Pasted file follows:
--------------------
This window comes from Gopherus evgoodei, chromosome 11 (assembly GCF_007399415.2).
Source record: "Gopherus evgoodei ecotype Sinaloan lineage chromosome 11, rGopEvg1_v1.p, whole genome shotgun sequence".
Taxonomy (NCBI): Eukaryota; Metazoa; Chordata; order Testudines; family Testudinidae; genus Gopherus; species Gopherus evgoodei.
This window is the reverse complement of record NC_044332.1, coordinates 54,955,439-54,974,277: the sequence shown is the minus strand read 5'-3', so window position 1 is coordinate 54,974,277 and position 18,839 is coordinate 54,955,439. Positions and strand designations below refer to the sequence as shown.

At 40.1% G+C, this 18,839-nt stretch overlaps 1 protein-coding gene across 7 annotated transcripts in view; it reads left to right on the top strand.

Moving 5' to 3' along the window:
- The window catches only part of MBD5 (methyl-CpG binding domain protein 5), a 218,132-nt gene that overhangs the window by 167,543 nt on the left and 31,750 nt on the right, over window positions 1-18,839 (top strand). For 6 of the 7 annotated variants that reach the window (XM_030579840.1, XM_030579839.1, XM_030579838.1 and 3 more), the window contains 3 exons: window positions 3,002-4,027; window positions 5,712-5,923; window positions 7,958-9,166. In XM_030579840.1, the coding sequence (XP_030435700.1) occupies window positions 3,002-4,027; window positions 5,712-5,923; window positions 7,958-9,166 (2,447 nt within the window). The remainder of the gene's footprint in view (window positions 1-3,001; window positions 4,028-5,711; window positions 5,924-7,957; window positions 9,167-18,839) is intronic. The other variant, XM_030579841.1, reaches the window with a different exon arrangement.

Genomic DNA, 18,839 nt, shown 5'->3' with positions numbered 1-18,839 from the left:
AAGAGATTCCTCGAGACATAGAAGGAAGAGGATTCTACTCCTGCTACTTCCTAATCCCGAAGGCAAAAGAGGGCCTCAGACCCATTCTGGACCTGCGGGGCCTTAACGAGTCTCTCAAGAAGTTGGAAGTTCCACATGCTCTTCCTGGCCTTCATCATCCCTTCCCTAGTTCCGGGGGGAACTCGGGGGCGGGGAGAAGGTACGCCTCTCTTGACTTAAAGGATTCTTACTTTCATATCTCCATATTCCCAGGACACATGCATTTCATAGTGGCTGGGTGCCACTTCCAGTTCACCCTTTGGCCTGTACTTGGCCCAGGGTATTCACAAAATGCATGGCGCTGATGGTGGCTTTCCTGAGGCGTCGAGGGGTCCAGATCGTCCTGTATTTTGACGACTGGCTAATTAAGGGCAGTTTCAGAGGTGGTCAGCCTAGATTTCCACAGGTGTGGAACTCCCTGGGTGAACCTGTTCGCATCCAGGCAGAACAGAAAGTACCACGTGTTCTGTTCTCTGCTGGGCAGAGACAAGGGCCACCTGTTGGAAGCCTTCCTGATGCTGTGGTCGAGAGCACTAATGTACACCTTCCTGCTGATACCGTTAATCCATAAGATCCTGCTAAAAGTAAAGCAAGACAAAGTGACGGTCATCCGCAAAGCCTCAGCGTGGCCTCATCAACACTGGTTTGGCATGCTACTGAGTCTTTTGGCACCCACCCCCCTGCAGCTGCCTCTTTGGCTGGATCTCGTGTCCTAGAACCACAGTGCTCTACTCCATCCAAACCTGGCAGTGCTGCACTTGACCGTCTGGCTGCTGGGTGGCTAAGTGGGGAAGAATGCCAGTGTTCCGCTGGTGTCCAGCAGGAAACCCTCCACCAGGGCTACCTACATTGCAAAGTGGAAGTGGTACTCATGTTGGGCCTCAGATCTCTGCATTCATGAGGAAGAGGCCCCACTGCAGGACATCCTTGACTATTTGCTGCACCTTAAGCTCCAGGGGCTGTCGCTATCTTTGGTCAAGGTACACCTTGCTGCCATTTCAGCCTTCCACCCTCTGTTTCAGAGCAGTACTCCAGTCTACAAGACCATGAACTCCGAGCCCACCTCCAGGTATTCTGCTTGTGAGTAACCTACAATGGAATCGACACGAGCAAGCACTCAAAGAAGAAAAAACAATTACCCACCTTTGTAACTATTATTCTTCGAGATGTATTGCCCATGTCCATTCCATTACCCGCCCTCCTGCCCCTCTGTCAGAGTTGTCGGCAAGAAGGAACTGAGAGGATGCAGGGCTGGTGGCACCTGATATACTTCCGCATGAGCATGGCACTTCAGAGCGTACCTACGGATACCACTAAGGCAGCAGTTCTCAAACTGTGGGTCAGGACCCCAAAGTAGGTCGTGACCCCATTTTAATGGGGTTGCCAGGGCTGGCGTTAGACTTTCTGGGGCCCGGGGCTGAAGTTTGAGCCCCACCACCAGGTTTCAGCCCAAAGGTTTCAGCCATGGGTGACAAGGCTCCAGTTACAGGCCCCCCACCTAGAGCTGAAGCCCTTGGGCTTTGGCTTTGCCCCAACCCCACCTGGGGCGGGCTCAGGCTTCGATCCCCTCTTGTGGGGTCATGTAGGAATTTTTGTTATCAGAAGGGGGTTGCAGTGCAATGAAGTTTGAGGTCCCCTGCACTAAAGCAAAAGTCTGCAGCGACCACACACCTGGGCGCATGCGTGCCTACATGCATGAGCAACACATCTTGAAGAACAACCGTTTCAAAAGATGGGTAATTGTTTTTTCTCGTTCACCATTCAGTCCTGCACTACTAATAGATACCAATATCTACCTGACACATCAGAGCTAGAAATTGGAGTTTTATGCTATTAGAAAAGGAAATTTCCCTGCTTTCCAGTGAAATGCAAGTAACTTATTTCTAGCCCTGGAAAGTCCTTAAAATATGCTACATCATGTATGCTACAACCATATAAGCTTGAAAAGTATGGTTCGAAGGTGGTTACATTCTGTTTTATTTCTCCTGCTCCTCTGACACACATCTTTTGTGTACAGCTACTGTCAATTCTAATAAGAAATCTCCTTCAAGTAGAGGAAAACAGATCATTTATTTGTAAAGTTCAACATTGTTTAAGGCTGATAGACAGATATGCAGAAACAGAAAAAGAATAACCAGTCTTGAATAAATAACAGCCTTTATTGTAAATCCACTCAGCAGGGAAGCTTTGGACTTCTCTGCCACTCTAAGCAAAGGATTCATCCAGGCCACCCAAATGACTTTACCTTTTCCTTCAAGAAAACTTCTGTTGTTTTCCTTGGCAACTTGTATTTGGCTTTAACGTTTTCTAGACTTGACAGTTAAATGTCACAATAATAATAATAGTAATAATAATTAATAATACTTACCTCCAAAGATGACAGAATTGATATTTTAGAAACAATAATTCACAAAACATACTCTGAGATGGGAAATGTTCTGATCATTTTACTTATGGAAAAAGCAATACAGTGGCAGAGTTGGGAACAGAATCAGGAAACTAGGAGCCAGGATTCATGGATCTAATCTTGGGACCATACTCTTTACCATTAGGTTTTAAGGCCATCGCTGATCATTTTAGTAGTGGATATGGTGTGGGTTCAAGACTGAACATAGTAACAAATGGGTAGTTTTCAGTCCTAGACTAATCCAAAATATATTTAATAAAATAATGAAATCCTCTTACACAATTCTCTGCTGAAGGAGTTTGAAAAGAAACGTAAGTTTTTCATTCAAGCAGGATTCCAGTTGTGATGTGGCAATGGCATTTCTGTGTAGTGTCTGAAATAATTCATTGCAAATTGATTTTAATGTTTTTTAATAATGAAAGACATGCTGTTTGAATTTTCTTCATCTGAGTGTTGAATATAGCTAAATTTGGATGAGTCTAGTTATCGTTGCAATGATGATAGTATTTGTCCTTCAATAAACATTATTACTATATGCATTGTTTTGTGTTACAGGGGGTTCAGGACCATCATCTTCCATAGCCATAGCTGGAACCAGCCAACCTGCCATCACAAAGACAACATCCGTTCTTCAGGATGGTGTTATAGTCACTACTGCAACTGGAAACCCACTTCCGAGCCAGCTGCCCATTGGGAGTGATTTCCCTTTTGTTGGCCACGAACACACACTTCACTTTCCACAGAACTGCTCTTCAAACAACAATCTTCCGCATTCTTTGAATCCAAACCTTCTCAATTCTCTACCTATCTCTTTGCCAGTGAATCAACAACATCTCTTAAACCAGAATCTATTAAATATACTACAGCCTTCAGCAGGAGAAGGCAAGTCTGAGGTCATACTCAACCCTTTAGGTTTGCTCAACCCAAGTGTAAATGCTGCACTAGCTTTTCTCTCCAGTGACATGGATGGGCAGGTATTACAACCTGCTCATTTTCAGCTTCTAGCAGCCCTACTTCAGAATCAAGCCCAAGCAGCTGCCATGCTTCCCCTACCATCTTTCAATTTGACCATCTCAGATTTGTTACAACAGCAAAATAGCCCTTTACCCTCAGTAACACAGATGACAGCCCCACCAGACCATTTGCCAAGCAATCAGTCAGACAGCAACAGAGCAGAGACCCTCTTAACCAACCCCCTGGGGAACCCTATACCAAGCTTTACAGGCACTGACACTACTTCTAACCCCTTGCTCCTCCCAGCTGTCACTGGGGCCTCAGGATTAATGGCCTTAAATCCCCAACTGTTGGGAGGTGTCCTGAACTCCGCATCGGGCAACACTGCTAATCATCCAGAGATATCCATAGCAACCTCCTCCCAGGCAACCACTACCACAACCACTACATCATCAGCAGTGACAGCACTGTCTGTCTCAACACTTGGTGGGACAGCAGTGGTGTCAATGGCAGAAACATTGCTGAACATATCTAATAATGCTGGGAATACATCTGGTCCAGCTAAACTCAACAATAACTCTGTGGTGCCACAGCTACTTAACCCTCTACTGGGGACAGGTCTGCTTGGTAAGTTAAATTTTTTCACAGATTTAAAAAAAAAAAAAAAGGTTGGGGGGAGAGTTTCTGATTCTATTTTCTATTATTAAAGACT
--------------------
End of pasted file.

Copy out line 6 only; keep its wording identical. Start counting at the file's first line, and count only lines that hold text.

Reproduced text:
Moving 5' to 3' along the window: